Ikezawa, Satomi. Othello 1 (2004). 208 Pages. Del Rey. $10.95
Yaya’s high school friends haven’t been very nice. They call her “Yaya the cry-ya! Yaya the misfi-ya!” But no matter how badly they act, Yaya is just too naive and trusting to believe the worst of them. Hard-rocking, butt-kicking Nana is just the girl to grab hold of Yaya’s timid demeanor and turn it upside down. Nana exposes Yaya’s “friends” as slimeballs, doles out punishment, and does it all with style. Can there be anything that terminally shy Yaya and hyperconfident Nana have in common? Well, for one thing, they’re the same person.
Yaya Higuchi is, in a lot of ways, your typical Japanese high-schooler. She goes to school, and sometimes goes out with her “friends*” Seri and Moe. She is especially typically Japanese in that she is completely determined to fit in at all costs. It frequently seems like she has a clue that Seri and Moe are up to something bad– even if she doesn’t know what, exactly– but Yaya doesn’t want to be alone.
In This Volume
We meet the dramatis personae; Yaya, Seri, Moe, Moriyama, and Nana.
We learn about Yaya’s weekend hobby, and learn who Mimi is. Yaya gets a letter from her 10 year-old self, asking if she’s a singer yet. Nana makes an appearance at Moriyama’s concert, and Yaya’s class goes on their end-of-term trip.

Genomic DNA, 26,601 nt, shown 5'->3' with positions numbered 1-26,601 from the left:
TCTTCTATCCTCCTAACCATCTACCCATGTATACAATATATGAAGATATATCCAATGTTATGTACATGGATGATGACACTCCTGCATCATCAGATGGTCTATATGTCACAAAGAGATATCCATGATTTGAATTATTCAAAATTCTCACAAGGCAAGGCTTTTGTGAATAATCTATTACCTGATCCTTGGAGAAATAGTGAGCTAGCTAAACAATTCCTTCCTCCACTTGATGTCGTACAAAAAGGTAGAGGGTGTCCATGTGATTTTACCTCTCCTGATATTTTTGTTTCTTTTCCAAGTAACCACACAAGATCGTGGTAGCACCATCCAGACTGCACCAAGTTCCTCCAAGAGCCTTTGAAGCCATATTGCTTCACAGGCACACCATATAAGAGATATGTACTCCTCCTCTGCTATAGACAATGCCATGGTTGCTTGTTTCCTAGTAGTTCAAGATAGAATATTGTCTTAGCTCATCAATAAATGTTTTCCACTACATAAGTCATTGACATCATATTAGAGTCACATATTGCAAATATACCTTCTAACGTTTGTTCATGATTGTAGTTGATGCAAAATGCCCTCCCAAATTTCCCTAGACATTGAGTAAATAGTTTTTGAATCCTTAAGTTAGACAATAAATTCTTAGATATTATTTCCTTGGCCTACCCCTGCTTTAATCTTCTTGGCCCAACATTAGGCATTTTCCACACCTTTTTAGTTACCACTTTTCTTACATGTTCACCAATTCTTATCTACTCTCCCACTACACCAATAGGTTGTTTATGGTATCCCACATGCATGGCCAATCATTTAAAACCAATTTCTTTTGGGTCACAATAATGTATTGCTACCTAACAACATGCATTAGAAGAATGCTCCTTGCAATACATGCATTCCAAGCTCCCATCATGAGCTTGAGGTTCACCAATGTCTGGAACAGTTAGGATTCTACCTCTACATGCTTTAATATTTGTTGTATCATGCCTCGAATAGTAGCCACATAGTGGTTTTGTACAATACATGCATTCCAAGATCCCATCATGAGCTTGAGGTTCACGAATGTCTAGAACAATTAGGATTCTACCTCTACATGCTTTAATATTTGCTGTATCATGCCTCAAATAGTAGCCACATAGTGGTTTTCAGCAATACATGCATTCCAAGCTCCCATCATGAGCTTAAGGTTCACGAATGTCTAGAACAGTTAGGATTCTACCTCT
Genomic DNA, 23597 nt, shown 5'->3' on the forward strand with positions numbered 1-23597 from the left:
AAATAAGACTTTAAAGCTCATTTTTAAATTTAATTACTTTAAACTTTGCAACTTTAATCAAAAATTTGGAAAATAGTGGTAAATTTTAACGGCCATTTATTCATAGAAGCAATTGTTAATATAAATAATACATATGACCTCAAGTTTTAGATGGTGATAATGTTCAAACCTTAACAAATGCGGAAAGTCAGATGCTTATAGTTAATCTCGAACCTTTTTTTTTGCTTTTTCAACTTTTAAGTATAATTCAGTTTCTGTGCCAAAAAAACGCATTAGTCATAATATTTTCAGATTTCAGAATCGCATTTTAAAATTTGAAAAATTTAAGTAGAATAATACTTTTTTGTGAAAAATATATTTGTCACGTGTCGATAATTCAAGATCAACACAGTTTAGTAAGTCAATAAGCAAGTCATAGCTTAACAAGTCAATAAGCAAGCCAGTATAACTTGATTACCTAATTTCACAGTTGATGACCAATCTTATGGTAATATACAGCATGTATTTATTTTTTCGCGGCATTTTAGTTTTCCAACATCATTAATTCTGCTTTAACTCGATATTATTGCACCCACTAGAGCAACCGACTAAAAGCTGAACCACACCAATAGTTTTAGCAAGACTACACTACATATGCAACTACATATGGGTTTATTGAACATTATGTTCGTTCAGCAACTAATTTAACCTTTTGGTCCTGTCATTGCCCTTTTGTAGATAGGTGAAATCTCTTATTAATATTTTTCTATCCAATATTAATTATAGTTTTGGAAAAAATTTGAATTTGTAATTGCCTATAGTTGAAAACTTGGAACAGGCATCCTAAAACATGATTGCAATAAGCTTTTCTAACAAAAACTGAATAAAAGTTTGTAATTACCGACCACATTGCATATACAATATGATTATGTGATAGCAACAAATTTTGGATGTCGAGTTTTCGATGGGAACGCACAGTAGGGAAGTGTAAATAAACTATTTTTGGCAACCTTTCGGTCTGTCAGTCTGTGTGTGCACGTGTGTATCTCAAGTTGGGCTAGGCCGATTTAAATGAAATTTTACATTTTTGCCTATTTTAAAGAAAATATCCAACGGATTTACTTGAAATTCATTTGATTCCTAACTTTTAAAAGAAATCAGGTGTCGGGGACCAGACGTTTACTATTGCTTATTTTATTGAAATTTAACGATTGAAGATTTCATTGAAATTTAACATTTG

This is a series which is simultaneously a great and terrible place to begin reading manga; it works within many established conventions, which can be confusing to first-time readers, however it also has cultural notes, which will help with things readers may not be familiar with; the beginning explains Japanese honorifics, –chan, -kun, -senpai and the like. The back explains specific references which they have preserved; for example, an explanation about why Moriyama is incredulous about Yaya, Seri, and Moe going out to party on New Years**.
One thing which makes this relatively unique is the fact that Yaya has a split personality which she is completely unaware of. It is not something which occurs as the focus of a manga series very frequently.
For being a fairly fun read, and being extra informative, this volume gets a 4.5/5.
* I don’t know when “frenemy” came around, but I think this is the situation it was made for.
** In Japan, Christmas is the party holiday, New Years is the quiet, family holiday.